Guest Post: The sneaky genius of Thomas Spencer Monson

J. Daniel Crawford is the blogger formerly known as John C., now known as HP, and likely known here as JDC. He is affiliated with the blog known as Faith Promoting Rumor. He is a graduate student somewhere back east, although he currently lives and occasionally works in Utah. He is the proud father of the two best children in the world and the humble husband of the reason that is so.

A little while ago, I promised to make a case for the sneaky genius of President Thomas S. Monson and to use his Apr 2006 First Presidency message as an example. Um, here are the results, such as they are:

President Monson reminds us, initially that the Savior is the manner of [person] like whom we ought to be. He then says the following:

In His earthly ministry, the Master outlined how we should live, how we should teach, how we should serve, and what we should do so that we could become our best selves.

One such lesson comes from the book of John in the Holy Bible:

“Philip findeth Nathanael, and saith unto him, We have found him, of whom Moses in the law, and the prophets, did write, Jesus of Nazareth, the son of Joseph.

“And Nathanael said unto him, Can there any good thing come out of Nazareth? Philip saith unto him, Come and see.

“Jesus saw Nathanael coming to him, and saith of him, Behold an Israelite indeed, in whom is no guile!”

At first, second, and (possibly) third glance, this is a baffling anecdote. Certainly it is funny (for the New Testament, at least). But what does it teach us regarding “how we should live, how we should teach, how we should serve, and what we should do so that we could become our best selves”? Initially, nothing. However, God himself often fails to offer straightforward answers to questions (see, for instance, Alma 32 or Moses 6:53). What is the one thing that commands us in this exchange, that applies no matter what the context is in which we read it? “Come and see”. To approach the Savior and to observe what He has done (is doing) is the only real way to learn of Him and the only way to learn what we must do. Of course, we must then do it, as President Monson proceeds to point out.

We soon come to the following passage:

In the search for our best selves, several questions will guide our thinking: Am I what I want to be? Am I closer to the Savior today than I was yesterday? Will I be closer yet tomorrow? Do I have the courage to change for the better?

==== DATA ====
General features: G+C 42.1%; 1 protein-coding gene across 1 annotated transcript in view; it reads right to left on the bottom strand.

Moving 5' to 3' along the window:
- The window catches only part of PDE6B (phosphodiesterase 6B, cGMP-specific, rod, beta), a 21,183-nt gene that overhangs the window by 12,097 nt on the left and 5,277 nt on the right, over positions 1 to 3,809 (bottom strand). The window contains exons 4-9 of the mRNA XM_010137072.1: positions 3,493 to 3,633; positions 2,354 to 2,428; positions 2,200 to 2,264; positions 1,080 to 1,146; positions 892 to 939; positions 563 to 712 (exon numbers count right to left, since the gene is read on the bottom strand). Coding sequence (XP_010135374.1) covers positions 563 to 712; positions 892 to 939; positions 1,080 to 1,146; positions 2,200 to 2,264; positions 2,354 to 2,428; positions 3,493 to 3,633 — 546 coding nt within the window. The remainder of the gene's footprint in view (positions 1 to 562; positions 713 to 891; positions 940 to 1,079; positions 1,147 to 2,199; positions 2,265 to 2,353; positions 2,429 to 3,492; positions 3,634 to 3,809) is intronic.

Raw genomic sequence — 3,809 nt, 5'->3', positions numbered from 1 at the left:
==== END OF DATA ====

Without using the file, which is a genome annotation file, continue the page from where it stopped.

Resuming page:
Once again, no practical advice is offered regarding how to begin answering these questions affirmatively, as there are no universal answers. Instead we are given these general individualisms in an attempt to make us do the intellectual and spiritual legwork required in application. As the tangential anecdote makes us strive to create meaning, so the unanswered questions causes us to review, relate, and (ideally) change our lives.

Next we have:

Choosing the Family Path

It is time to choose an oft-forgotten path, the path we might call “the family way,” so that our children and grandchildren might indeed grow to their full potential. There is an international tide running. It carries the unspoken message, “Return to your roots, to your families, to lessons learned, to lives lived, to examples shown, even family values.” Often it is just a matter of coming home–coming home to attics not recently examined, to diaries seldom read, to photo albums almost forgotten.

The Scottish poet James Barrie wrote, “God gave us memory so that we might have roses in December.” 6 What memories do we have of Mother? Father? Grandparents? Family? Friends?

What exactly are we being asked to do in this section? It begins seemingly to discuss family history but soon veers into the areas of Sabbath breaking, prayer, and educating children (speaking of the ‘family way’). Where have the tangents taken us and why did we wind up there? It seems to me that once again we are called upon to work this out on our own. As best as I can tell, Pres. Monson is deeply concerned with our families in an eternal sense. It is thoughtless and inconsistent to focus all our efforts (worthy though they might be) on our relatives here on earth. It is our position to work to save both our posterity and our ancestry in this dispensation. God would have us work in both directions.